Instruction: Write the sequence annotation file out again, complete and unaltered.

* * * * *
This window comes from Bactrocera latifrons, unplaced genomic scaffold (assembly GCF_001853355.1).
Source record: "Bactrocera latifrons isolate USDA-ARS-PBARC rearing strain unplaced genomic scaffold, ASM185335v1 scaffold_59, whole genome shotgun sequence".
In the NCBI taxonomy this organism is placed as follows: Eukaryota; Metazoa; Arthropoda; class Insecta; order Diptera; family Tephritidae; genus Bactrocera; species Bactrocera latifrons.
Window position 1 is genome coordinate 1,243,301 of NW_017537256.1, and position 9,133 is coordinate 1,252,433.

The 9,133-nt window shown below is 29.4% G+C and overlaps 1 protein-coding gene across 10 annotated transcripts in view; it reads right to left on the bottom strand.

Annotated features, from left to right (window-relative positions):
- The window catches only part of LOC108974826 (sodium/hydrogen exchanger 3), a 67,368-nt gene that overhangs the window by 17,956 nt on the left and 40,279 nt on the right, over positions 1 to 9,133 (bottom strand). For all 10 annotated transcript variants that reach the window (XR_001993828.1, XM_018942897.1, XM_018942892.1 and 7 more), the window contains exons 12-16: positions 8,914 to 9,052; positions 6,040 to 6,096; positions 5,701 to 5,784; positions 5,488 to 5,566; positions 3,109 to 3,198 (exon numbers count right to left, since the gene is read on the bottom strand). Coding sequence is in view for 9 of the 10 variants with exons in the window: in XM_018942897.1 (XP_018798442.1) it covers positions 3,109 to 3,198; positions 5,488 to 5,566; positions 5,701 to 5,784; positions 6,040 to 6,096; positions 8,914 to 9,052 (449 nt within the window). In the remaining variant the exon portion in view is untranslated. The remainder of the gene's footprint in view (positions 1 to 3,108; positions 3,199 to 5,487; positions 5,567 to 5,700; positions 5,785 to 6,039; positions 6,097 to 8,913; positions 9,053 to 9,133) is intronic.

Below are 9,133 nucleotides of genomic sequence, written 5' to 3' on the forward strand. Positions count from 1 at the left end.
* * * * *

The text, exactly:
This window comes from Bactrocera latifrons, unplaced genomic scaffold (assembly GCF_001853355.1).
Source record: "Bactrocera latifrons isolate USDA-ARS-PBARC rearing strain unplaced genomic scaffold, ASM185335v1 scaffold_59, whole genome shotgun sequence".
In the NCBI taxonomy this organism is placed as follows: Eukaryota; Metazoa; Arthropoda; class Insecta; order Diptera; family Tephritidae; genus Bactrocera; species Bactrocera latifrons.
Window position 1 is genome coordinate 1,243,301 of NW_017537256.1, and position 9,133 is coordinate 1,252,433.

The 9,133-nt window shown below is 29.4% G+C and overlaps 1 protein-coding gene across 10 annotated transcripts in view; it reads right to left on the bottom strand.

Annotated features, from left to right (window-relative positions):
- The window catches only part of LOC108974826 (sodium/hydrogen exchanger 3), a 67,368-nt gene that overhangs the window by 17,956 nt on the left and 40,279 nt on the right, over positions 1 to 9,133 (bottom strand). For all 10 annotated transcript variants that reach the window (XR_001993828.1, XM_018942897.1, XM_018942892.1 and 7 more), the window contains exons 12-16: positions 8,914 to 9,052; positions 6,040 to 6,096; positions 5,701 to 5,784; positions 5,488 to 5,566; positions 3,109 to 3,198 (exon numbers count right to left, since the gene is read on the bottom strand). Coding sequence is in view for 9 of the 10 variants with exons in the window: in XM_018942897.1 (XP_018798442.1) it covers positions 3,109 to 3,198; positions 5,488 to 5,566; positions 5,701 to 5,784; positions 6,040 to 6,096; positions 8,914 to 9,052 (449 nt within the window). In the remaining variant the exon portion in view is untranslated. The remainder of the gene's footprint in view (positions 1 to 3,108; positions 3,199 to 5,487; positions 5,567 to 5,700; positions 5,785 to 6,039; positions 6,097 to 8,913; positions 9,053 to 9,133) is intronic.

Below are 9,133 nucleotides of genomic sequence, written 5' to 3' on the forward strand. Positions count from 1 at the left end.